Here is a link to the keyboard on Steelseries webpage.
Here is a link to the keyboard on Amazon, it is cheaper on Amazon than it is from the manufacturer last time I checked.

Monday, March 31, 2014

The Strength and Fragility of Horses

My riding lesson today was a test of strength-- emotional strength, mental strength and physical strength.
There was once a horse named Annie. I knew her for only a year, but rode her fairly consistently throughout that entire year. There reached a point when I would go to the stable and not have to ask who I was riding, I just had to get her out. She was strong and skinny and imperfect, but she was also spirited and graceful (most of the time) and fun.

I feel so lucky to have gotten to watch and ride her throughout the year. We both grew so much. When I first started riding her, we had communication problems. she was quick towards the jumps and strong against the bit. I was nervous, I'm still a nervous rider but I was way worse. When my instructor would ask me to do something I'd think "Well okay Jimmy, if you think I can." Annie helped me harden up my confidence and my "Okay, we're going to do this" attitude. By the end of our time together it was almost like we could read each others' minds (as long as I was being decisive). We were doing courses where before we could hardly do a single line. We went from only starting canters over a small jump to starting canters on the rail (That was a big deal). In fact, I even saw a rider canter her over a jump. I was so proud of her, she was very mannerly. She was even starting to work with more beginner adult riders. She was like a completely different horse. The best part was her personality change. She was a bit stingy when she first arrived but by the end of her stay at the stables she was quite a bit more affectionate, (although I'm not sure she always wanted to admit it), accepting hugs and kisses and coos. She just seemed generally happier. (Actually, I seem to remember riding her for a while where she'd duck out of turns and corners, which was rather alarming, but by the end of our year together I don't think she was doing that at all, so I don't really remember if I'm mixing her up with another horse...)

I was different too. I was a bit bossier and a bit more confident. I didn't just point a horse at a jump and ride through whatever happened, I was more involved in the approach and the away. I learned to have a presence, so that whether I was on the ground or in the saddle Annie didn't forget I was there. (Sometimes when I'd lead her she'd try to lead me, for example). I know she taught me a lot more than I probably know and I know this because every year I look back at where I was a year before and I cannot believe how much I've grown as a rider. When I think of myself pre-Annie and now, I can't believe it.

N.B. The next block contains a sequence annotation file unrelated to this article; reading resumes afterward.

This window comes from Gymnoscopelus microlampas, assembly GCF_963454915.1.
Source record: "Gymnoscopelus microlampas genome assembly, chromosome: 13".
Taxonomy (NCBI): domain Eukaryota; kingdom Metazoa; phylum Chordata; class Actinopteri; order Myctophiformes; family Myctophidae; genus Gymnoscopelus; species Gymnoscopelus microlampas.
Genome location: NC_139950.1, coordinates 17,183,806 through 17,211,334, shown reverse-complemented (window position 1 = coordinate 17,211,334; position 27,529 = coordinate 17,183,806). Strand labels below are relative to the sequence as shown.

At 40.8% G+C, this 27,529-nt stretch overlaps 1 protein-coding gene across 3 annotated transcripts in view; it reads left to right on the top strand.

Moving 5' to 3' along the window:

Annie was an old horse and the lessons were hard on her, but through wonderful luck, or fate or whatever, Annie was reunited with her original owner and able to spend her pasture days with her. Unfortunately, Annie slipped on ice and broke her leg. Today she was put down because of that injury. I know that death was mercy for her, and would not wish life on her for my sake. This is not the first horse who I have ridden and known to die. Plus just in general, I know animals and people die. But still it is sad. And today I am sad, not because she died but because I miss her.
So much personality!
What amazes me the most, is the fragility of horses. Horses seems so strong. I certainly bore witness to their strength today with Captain when he (for the lack of a better phrase) took off, and I pulled and pulled and pulled and thought "This isn't going to work, he can't even feel me pulling, he could just keep going and going and there would be nothing I could do," (In retrospect, I wonder if I should've pulled him in a circle. I feel like somewhere once I learned that when a horse takes off you should try to make them go in a tight circle because they can't do tight circles all that quickly. I thought momentarily while I was leaning back and pulling that I should make him do a circle, but I wasn't sure I would stay on if he suddenly spun so I thought maybe straight was a better option.) But also, horses are very, very fragile. A broken leg can end a horses life, pretty easily it seems. Or make them completely un-rideable. Most of the health problems I've seen in horses have been in the leg or hoof region. Legs and hooves seem very fragile to me. So much strength on such delicate pedestals. It's good to be reminded of that occasionally, I think.